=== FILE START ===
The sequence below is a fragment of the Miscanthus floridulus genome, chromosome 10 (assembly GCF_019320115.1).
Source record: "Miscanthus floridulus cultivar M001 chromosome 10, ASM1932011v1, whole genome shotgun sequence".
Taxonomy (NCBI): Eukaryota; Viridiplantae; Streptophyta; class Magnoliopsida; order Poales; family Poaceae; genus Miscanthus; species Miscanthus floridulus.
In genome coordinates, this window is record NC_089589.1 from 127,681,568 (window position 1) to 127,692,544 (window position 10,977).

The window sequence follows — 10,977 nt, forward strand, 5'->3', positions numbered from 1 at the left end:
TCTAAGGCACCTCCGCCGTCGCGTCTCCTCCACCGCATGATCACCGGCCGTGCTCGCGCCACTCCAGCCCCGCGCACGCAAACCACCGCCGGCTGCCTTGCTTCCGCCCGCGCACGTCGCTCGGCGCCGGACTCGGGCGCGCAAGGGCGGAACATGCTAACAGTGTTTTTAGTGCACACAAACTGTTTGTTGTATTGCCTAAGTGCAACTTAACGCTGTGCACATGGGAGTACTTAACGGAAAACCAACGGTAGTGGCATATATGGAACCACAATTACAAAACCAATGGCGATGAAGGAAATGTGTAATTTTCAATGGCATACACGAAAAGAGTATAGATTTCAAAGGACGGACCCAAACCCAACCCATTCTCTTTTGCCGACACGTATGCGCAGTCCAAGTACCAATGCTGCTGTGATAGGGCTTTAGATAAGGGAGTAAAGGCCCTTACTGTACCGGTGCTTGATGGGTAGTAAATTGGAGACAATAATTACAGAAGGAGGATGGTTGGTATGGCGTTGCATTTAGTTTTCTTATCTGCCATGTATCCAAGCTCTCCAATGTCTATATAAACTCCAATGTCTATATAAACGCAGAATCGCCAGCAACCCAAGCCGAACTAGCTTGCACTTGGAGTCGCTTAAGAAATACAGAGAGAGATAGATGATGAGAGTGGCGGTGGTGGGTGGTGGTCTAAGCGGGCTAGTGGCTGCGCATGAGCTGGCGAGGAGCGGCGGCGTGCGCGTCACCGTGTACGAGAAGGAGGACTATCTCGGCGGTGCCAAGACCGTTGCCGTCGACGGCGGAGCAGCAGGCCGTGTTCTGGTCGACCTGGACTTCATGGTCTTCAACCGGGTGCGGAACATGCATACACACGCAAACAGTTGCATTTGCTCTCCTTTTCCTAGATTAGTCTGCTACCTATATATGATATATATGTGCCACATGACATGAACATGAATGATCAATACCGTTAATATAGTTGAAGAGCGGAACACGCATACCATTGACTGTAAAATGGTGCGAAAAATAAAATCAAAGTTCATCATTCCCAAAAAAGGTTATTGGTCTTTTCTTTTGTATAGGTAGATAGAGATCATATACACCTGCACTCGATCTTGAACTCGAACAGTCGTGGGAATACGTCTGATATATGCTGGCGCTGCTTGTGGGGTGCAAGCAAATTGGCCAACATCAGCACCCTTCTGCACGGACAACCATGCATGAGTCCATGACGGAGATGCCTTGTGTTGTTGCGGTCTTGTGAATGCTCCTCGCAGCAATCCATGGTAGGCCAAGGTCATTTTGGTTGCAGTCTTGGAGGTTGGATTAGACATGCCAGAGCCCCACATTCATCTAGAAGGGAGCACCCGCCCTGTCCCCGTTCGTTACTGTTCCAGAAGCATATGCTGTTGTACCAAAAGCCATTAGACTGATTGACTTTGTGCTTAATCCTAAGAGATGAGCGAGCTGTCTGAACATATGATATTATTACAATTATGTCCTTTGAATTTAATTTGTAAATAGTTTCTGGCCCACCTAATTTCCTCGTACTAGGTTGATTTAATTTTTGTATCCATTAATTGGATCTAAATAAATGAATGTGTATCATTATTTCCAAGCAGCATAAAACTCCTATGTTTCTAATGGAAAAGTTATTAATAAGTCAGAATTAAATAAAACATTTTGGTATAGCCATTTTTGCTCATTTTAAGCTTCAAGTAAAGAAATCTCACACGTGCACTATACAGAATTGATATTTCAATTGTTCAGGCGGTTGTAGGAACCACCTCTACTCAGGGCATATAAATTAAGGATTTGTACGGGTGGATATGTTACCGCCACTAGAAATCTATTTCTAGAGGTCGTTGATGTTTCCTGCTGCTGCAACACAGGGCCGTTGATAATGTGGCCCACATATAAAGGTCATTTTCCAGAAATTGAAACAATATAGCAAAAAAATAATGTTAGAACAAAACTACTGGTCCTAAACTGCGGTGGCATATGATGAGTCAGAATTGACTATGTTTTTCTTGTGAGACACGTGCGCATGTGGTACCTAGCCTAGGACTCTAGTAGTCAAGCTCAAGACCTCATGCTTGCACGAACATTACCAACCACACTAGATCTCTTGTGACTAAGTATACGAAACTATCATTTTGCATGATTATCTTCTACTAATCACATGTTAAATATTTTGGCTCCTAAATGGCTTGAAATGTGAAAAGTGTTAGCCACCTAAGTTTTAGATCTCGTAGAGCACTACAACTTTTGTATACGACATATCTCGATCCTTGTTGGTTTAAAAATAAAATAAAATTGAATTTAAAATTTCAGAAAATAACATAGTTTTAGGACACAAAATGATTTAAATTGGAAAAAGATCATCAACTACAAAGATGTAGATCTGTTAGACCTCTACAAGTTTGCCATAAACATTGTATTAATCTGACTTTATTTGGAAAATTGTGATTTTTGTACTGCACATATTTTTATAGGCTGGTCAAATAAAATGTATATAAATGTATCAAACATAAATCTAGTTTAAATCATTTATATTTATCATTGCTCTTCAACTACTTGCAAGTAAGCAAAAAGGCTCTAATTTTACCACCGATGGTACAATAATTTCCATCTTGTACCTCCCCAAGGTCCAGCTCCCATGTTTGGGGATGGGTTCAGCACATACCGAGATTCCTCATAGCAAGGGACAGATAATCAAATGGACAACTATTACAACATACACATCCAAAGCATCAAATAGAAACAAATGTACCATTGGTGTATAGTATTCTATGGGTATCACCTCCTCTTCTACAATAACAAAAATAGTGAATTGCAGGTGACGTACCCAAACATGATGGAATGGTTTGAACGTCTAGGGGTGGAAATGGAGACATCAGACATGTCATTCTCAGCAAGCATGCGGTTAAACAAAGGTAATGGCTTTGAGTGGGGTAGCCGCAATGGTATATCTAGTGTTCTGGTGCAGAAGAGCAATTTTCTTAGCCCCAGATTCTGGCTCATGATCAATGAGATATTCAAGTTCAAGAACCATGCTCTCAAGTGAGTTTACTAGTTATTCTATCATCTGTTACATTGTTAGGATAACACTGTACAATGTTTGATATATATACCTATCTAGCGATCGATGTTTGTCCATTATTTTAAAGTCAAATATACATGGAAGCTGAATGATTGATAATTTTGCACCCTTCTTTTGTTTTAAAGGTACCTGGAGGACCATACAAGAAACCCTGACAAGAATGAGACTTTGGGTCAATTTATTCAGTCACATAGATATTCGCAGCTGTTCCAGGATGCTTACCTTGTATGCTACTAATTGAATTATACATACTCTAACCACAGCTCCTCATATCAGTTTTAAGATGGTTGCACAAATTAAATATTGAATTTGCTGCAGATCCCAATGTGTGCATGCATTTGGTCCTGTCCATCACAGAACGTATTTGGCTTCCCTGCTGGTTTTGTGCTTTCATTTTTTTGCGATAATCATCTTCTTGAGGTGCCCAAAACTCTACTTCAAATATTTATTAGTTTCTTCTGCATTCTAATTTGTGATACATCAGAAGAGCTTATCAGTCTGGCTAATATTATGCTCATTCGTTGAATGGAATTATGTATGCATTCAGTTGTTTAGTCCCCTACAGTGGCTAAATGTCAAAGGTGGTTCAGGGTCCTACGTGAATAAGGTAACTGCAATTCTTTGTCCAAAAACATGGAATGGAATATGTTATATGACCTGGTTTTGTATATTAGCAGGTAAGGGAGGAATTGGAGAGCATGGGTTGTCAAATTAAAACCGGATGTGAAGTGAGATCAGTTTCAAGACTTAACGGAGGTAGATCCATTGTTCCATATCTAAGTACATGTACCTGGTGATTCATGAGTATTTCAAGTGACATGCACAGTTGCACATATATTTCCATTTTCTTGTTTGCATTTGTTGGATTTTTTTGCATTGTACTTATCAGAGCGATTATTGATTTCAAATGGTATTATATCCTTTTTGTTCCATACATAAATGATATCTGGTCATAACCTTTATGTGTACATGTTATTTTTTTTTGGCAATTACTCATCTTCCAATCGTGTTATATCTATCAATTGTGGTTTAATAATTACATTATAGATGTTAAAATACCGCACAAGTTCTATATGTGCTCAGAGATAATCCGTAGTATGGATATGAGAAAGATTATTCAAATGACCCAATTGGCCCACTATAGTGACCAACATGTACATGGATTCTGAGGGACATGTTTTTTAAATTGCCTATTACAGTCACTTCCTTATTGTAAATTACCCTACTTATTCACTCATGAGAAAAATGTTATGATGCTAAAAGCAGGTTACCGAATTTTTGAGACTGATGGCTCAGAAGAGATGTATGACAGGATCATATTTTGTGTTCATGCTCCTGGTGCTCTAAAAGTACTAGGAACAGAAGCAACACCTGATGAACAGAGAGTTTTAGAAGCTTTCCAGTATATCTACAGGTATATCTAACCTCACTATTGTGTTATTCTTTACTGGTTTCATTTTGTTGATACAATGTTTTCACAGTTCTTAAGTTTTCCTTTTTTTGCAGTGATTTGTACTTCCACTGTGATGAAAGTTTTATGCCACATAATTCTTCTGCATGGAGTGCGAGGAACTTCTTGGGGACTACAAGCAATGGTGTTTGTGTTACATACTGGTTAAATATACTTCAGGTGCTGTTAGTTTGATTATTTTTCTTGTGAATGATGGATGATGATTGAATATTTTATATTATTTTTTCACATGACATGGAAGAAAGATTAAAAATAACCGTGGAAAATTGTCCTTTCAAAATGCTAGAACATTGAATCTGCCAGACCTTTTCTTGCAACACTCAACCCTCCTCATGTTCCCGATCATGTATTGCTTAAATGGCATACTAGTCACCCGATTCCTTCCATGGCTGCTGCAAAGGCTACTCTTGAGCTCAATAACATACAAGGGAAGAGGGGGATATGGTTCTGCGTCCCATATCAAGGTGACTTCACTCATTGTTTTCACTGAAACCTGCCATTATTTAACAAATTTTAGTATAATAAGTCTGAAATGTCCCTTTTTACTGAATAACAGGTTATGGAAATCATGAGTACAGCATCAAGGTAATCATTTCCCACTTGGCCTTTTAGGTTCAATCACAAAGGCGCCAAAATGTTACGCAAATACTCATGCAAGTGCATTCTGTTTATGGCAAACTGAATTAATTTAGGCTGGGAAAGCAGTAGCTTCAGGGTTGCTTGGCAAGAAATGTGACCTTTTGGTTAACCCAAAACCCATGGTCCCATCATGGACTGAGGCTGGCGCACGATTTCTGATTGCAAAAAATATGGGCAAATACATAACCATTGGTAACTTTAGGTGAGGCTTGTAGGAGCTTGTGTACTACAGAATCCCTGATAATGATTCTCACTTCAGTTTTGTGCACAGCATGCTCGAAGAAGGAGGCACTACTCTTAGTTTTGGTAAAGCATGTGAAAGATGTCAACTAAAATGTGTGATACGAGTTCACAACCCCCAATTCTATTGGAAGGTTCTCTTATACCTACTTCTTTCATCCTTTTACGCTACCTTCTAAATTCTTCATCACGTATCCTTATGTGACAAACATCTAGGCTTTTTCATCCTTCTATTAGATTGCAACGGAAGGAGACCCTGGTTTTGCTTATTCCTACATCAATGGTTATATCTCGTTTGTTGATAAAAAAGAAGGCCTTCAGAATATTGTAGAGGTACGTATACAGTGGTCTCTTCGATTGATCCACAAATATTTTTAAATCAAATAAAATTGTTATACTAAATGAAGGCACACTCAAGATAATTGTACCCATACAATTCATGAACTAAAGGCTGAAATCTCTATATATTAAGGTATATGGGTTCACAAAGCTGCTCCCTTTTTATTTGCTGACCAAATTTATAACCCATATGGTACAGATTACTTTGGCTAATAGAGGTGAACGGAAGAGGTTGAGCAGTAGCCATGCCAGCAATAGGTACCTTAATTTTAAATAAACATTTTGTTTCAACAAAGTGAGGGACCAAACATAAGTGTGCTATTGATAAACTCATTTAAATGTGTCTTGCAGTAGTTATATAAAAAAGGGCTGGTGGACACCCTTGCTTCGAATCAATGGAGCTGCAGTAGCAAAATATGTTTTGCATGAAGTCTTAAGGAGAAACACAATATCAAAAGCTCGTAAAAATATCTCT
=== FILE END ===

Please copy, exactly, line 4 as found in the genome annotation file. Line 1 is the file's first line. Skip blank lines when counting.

In genome coordinates, this window is record NC_089589.1 from 127,681,568 (window position 1) to 127,692,544 (window position 10,977).